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TTC chair Karen Stintz announces that she hopes federal budget infrastructure funding will support the downtown subway relief line as she speaks to the media at Toronto City Hall on the day the federal budget is released on March 21, 2013.

Attempts to revive plans for a Scarborough subway are fanning the flames of Toronto's past transit battles, and have some councillors warning it could endanger existing funding agreements.

A group of councillors that includes Toronto Transit Commission chair Karen Stintz are pushing to replace the aging Scarborough rapid transit line with an extension of the Bloor-Danforth subway, rather than light rail as planned. Under the plan, the subway extension would run from Kennedy Station to McCowan Road and Sheppard Avenue.

Mayor Rob Ford said Tuesday he would support those efforts, but remains opposed to raising new revenue for transit expansion through taxation. "As long as it doesn't use any taxes, I have no problem supporting that. As long as there's no taxes involved."

The subway question may come down to the city's willingness to buy into the province's proposal for dedicated revenue tools – possibly taxes, tolls or fees – to build public transit, Queen's Park and city hall sources said.

The province is not keen on revisiting the Scarborough subway in part because projections do not show enough ridership in the area to justify one, and also because officials are wary of yet again altering transit-building plans that have been delayed for several years by political gridlock at Toronto city hall, government sources said. However, Queen's Park may be persuaded to build a subway to the Scarborough Town Centre if the city is willing to embrace revenue streams and foot the bill.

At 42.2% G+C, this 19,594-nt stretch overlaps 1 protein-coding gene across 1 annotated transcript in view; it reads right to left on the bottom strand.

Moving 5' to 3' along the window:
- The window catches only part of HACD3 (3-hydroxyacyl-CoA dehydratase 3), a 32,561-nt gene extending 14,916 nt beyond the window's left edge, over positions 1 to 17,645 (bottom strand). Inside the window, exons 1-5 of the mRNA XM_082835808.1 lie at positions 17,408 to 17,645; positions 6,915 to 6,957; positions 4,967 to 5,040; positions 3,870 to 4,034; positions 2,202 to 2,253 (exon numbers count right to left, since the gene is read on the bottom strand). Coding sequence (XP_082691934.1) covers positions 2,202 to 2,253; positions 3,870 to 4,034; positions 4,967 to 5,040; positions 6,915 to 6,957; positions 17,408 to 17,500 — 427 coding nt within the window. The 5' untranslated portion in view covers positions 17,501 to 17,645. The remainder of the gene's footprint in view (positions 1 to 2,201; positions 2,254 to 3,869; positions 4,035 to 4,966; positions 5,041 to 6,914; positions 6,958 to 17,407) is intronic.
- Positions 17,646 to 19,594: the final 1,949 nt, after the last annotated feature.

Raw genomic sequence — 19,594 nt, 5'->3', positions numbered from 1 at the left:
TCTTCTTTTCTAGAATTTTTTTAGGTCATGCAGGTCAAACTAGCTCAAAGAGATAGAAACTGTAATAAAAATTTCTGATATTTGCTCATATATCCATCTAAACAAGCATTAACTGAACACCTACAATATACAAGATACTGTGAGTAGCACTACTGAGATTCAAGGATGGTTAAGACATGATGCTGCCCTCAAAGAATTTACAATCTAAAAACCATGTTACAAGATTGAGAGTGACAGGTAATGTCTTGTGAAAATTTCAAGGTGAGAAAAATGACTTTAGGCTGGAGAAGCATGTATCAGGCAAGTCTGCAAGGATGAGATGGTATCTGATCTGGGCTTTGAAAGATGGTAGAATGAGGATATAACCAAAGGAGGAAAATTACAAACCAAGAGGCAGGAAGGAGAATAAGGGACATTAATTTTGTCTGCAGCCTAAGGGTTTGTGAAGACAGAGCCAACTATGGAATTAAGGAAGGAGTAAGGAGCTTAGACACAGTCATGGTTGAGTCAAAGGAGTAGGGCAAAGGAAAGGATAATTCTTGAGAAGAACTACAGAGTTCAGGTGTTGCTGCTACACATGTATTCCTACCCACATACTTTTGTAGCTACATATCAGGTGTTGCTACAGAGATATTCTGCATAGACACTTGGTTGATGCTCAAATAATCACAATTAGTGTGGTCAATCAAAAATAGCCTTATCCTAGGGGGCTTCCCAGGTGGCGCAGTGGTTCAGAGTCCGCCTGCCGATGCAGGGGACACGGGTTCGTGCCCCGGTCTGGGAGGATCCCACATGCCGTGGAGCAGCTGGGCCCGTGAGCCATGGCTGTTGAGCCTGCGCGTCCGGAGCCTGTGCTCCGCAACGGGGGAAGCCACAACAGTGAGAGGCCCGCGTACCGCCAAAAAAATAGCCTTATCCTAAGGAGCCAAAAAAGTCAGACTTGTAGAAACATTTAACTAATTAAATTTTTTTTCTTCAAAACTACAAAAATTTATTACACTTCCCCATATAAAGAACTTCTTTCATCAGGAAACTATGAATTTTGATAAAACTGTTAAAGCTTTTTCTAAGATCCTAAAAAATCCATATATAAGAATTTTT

Scarborough councillors say their support of new taxes and tolls now under consideration by the province hinges on reviving subway plans – an option, they say, that would require only $500-million more than what is budgeted for the light rail option.

Mr. Ford, on the other hand, is using the same argument he relied on last year in his fight against light rail lines. He said Tuesday that the city has about $1-billion to build subways – a number he arrives at by combining federal funds for public-private partnership deals and the money that might have been saved under past plans to build only the Eglinton Crosstown line.

Such talk, councillor Gord Perks said, puts at risk the $8.4-billion in transit funding the province has committed to the light rail network in a signed agreement with the city.

"I think it's crazy," Mr. Perks said. "I'm terrified for the future of Toronto when the mayor and the chair of the TTC are in a bidding war with monopoly money in order to win friends in Scarborough. It's not good for the city."

Councillor Josh Matlow said the new debate is an example of politics getting in the way of evidence-based transit planning. "I think while we are counting votes, we can't lose track of the dollars."

Mr. Matlow predicted the switch to a subway line would cost more than an extra $500-million.

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